Holiday Tree Lighting Ceremony

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Kids Join in a Christmas Carol Sing-along

Photos & Story by Nancy Rineman

Hampton Union, Tuesday, December 4, 2007

[The following article is courtesy of the Hampton Union and Seacoast Online.]
Kids join in a Christmas carol sing-along with the Hampton Community Chorale at the Holiday Tree Lighting Ceremony held at the gazebo in downtown Hampton on Friday night.

HAMPTON -- Hundreds of people milled around the bandstand in Marelli Square in Hampton on Friday night to take part in the annual Christmas tree lighting kicking off the holiday season.

Families braved the chilly temperatures as they waited in long lines for a ride on a horse-drawn wagon from Ledgewood Farm in Epping, provided by Lloyd Perkins.

Lee Gies, of the Hampton Area Lions Club, was busy handing out candy canes Friday night. In all, there were six Lions doing the same thing.

"I come down to see the people and the kids, and everyone having a good time," Gies said.

Close by, the smell of popcorn drew people to the popcorn machine being manned by the Hampton Firefighters.

"This is a good thing for the kids," said Rusty Bridle. "Everybody loves popcorn."

"This is our third year," Bridle said. "It's good to just get out for the people."

At 7 p.m. sharp, a flick of a switch brought the Christmas tree to life, and the voices of the Hampton Community Chorale filled the air with songs of the season as a host of characters suddenly arrived on the scene. Soon, Santa Claus arrived, joined by other favorites such as Big Bird, Dora the Explorer, Eeyore, and "Arthur."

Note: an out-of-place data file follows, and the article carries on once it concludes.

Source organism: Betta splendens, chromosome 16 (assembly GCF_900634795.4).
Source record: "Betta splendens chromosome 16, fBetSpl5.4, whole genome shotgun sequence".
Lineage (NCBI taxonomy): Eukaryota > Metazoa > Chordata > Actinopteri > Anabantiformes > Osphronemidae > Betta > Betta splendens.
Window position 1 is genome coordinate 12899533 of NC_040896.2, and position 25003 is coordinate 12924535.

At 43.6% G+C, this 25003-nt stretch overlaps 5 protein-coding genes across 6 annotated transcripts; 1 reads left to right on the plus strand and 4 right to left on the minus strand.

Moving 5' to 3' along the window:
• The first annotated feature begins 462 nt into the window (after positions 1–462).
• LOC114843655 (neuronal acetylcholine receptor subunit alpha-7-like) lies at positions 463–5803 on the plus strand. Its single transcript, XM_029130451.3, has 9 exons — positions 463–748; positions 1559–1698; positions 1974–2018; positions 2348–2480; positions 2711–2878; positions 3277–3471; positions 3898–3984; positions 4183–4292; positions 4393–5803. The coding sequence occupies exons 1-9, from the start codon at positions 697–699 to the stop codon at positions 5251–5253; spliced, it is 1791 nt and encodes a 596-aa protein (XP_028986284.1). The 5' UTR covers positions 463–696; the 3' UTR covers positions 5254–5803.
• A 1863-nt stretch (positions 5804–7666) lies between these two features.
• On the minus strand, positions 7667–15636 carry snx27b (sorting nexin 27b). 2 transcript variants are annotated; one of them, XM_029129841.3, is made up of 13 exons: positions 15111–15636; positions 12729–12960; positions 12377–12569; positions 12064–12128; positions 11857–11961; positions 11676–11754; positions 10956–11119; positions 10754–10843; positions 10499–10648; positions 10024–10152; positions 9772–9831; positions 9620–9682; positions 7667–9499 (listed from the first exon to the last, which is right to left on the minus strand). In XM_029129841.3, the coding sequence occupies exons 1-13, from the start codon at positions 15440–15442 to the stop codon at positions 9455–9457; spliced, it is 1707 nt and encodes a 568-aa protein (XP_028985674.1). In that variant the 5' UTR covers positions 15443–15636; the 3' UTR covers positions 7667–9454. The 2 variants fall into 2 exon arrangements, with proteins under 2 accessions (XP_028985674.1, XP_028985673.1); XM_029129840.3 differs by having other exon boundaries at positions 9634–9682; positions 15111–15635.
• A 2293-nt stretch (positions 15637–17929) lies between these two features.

Mark and Michelle Cicale of Seabrook and their children, 11-month-old Kendra and 2½ year old Brianna, were enjoying listening to the soundtrack from "The Grinch." The music was provided by emcee Rachel Green of Hampton, a 2005 graduate of Winnacunet High School, who has done this every year since 2003.

"It's a great opportunity for a community get-together," Green said. "I love to hear the kids singing; It's something I look forward to every year."

Santa Claus shared his thoughts about the day's event.

"It's a nice crowd," Santa said, "but it's tough competing with the horses; no one wants to lose their place in the line," adding a jolly "Ho, Ho, Ho," to everyone he met.

Hampton Holds First Christmas Carnival

Residents Turn Out For Holiday Street Fair

Photos & Story by Nancy Rineman

Hampton Union, Tuesday, December 4, 2007

[The following article is courtesy of the Hampton Union and Seacoast Online.]
Shelby Nicholson, 7, admires her new face painting.

HAMPTON -- With the temperature well below freezing and a biting Arctic chill dominating the day's weather, downtown Hampton was bustling and blustery Saturday afternoon as townspeople turned out for the community's first Christmas Carnival, offering entertainment, popular characters, and many sights and sounds of the season.

While the original plan for the event called for closing Lafayette Road from the High Street intersection to the Galley Hatch Restaurant area, Saturday's strong winds caused the carnival to be confined to the bandstand area instead, explained Dyana Martin, director of Hampton's Park and Recreation Department. Chamber of Commerce president Doc Noel agreed that the wind had a "big effect" on the original plans for the day.